To bite or not to bite: The truth behind dog breed statistics
Hannah Gabel, Staff Writer
When it comes to dog breeds, there are a lot of debates and assumptions made on whether certain breeds are “good” or “bad.” These can be very broad, and blanket terms to describe a dog species as a whole, and can lead to some negative images about certain dog breeds that can make great pets.
Every dog breed was bred for a specific purpose, whether that be hunting specific animals, like rats, moles, or birds; for tracing specific scents; herding farm animals; or a number of other reasons. There are no dogs bred specifically to attack humans, and while those instances can happen, they are rather rare.
Throughout the years, there always tends to be one specific dog breed targeted with ideas about them being excessively aggressive, and more likely to attack anything. In the past, it was believed that dogs such as Dobermans, Rottweilers and Bull Terriers were the dangerous ones. However, those perceptions have been changed on those dog breeds, while people now seem to focus on the idea that Pitbulls and other similar breeds are the most aggressive. Yet, a growing number of people are speaking out in defense of Pitbulls, and how they make great family pets.
To start, Pitbulls are not a specific dog breed, but rather a term used for a group of similar breeds, such as American Staffordshire Terrier, American Bully, Staffordshire Bull-Terrier and many others. Most of the dogs under the term are called “Bully Breeds,” a breed group that originated in ancient Greece to herd farm animals and livestock, much like Collies and shepherding dogs. They obtained the nickname “bully breed” when were used to hunt bulls in a gruesome sport called “bull-baiting.” However, that sport has long since been outlawed and is no longer a common use for bully breeds.
Because of this regular belief that bully breeds are fairly aggressive, numerous studies have been come out that focus on the number of attacks, and bites, people receive to give an accurate assessment of which breeds are more “dangerous,” and where bully breeds actually rank on that list. On the surveys studied, all of them either had no bully breeds on the top ten list at all, or had them ranked lower than first on the list. Two-thirds of the surveys listed the Chihuahua as the most aggressive dog. While it might be humorous given their size, it does make sense as it is common for people with small dogs to put more effort into training them because they are a small breed and thus cannot cause much damage if they do misbehave or even snap. Canine Journal conducted an open survey over three years which didn’t even have bully breeds on the “top ten most likely to bite” list, and even had some bully breeds on the “least likely” list. Dogs that were on the “most likely” list were various herding group dogs, such as Collies and German Shepherds, among other breeds. The reason for this is that shepherds and herding dogs are specifically bred to not only protect livestock, but also guide and steer large flocks of them to certain areas, which can often involve nipping at the livestock’s heels to encourage them to move. When owners fail to properly satisfy the herding dog’s needs, the dogs can turn to trying to herd the owner and their family and friends.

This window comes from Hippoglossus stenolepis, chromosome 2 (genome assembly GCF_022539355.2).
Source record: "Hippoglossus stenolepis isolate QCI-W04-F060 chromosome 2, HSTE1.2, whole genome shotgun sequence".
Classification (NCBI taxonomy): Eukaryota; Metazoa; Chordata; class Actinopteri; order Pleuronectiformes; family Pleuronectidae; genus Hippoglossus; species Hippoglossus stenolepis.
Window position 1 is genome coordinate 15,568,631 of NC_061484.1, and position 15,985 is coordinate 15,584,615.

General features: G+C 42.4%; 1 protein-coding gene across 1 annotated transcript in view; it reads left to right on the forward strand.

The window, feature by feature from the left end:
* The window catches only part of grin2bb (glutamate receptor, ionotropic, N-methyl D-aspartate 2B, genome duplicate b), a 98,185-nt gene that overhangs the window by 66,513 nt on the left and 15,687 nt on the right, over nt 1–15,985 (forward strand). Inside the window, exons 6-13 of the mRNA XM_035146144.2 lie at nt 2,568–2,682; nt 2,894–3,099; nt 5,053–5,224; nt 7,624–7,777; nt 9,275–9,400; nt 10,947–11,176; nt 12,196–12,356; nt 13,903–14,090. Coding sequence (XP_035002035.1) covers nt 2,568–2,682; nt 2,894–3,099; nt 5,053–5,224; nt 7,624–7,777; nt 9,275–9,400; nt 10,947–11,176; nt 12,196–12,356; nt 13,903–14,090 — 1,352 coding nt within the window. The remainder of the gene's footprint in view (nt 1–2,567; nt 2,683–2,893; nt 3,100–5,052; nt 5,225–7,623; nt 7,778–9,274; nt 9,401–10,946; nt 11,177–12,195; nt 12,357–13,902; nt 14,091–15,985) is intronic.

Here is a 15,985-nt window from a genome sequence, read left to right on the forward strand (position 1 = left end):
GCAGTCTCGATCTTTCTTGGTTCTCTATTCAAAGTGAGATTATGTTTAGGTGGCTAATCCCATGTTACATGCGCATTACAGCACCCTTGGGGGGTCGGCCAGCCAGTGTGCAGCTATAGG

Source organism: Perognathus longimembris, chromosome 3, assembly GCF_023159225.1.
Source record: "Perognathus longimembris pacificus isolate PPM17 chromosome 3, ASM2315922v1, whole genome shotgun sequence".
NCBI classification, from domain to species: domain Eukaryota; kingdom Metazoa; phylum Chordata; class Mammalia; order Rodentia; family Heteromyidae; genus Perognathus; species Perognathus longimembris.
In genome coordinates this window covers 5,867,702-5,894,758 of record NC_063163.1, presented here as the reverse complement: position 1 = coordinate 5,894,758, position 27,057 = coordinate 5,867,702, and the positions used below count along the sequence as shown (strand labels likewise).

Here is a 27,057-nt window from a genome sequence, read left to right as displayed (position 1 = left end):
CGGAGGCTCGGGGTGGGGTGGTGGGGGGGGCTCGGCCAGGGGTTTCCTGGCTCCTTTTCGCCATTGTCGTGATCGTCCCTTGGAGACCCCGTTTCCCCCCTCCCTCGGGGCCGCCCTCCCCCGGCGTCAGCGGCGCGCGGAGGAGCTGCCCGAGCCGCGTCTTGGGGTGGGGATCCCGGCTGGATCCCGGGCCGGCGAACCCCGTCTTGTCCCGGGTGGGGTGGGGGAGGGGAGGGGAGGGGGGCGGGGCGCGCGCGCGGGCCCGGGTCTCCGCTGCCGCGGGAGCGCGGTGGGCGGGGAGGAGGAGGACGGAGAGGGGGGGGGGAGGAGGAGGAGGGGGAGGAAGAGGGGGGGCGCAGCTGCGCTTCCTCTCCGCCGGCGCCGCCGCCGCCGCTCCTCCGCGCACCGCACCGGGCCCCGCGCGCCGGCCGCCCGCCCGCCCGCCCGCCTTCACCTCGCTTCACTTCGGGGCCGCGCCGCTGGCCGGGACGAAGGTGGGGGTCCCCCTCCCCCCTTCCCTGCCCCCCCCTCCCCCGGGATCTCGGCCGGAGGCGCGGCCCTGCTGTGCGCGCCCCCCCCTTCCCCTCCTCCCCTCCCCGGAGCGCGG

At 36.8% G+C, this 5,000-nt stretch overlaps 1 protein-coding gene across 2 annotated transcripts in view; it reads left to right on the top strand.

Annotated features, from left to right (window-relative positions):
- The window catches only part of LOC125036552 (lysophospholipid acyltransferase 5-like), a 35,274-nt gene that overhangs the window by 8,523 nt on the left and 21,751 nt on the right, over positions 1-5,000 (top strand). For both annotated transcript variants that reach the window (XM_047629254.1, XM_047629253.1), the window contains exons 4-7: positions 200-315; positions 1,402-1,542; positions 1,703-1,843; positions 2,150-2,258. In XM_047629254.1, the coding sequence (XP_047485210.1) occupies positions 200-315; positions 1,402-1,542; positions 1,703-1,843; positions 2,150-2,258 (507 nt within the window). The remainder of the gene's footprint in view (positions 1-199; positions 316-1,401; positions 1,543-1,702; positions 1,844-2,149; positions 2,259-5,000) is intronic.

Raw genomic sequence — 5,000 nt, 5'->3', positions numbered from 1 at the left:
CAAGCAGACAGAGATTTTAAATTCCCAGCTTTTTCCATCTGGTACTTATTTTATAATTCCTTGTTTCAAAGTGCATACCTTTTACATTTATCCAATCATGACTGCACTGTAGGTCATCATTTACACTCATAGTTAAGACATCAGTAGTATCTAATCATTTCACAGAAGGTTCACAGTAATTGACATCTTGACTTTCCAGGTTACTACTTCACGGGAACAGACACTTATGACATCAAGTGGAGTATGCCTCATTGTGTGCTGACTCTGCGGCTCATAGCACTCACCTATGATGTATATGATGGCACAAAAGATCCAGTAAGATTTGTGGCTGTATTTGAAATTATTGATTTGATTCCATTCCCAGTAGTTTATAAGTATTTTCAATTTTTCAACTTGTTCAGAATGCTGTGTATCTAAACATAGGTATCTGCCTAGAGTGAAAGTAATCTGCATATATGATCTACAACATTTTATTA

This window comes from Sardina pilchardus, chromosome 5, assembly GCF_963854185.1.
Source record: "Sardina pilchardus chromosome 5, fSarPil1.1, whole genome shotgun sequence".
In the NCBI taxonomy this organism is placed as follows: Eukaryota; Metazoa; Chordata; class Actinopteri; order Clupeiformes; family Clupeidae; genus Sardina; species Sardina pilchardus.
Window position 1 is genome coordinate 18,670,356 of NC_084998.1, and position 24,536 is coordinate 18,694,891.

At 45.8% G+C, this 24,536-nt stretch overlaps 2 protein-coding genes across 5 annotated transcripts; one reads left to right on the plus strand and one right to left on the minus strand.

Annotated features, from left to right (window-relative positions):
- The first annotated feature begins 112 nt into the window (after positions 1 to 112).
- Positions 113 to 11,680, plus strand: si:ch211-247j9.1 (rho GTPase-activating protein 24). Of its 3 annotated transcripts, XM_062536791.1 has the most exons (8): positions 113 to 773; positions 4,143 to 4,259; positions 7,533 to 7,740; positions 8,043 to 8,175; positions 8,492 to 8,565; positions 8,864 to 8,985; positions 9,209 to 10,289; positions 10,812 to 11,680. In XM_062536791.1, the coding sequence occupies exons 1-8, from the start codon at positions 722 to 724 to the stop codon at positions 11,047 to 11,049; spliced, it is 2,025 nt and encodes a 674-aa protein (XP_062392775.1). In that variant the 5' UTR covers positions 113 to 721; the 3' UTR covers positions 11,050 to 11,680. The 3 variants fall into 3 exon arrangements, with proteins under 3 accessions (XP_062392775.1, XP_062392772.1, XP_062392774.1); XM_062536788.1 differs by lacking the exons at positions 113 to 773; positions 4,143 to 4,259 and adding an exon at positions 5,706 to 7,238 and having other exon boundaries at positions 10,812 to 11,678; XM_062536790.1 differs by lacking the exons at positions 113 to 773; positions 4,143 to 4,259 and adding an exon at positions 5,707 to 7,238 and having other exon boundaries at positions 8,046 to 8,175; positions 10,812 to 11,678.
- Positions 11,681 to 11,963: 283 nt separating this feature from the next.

Yet, bully breed dogs still are commonly seen as the most aggressive or dangerous. The reason for this is that they are known to be used in dog fighting rings which earn a bad reputation for the breed as a whole, to no fault of their own. But the truth is that bully breeds are naturally very gentle dogs, and owners that put in the proper care and time into raising them, as they should with any dog breed, will have a very loving, loyal, family dog.
Dog bites and attacks still do occur though, but it isn’t as common as some people may think. According to a few studies, dog bites are estimated to happen about 4.5 million times each year, but over 80 percent of them cause little to no injuries. The study states that people are more likely to die from cataclysmic storms, hornet, wasps, and bee attacks, or from choking than they are from a dog attack. And there are always some extra precautionary measures to take to prevent potential dog attacks.
First and foremost, never approach or suddenly pet a dog, unless you have permission from the owner, not only is this polite for the owner of the dog, but the owner can warn you if they know their dog isn’t very social. If you ever come across a dog that seems unfriendly, back away slowly and calmly, while still facing the dog, making sure to avoid eye contact. When first introducing yourself to a dog of any sort, put out your hand palm up so the dog can get your scent, never immediately go to petting a dog on top of the head, as it can startle them and make them nervous or uncomfortable. Most importantly, don’t obsess over the idea that you’ll be attacked by a dog, as it is actually very rare. Dogs of all breeds are very loving and affectionate in their own ways, especially when raised properly.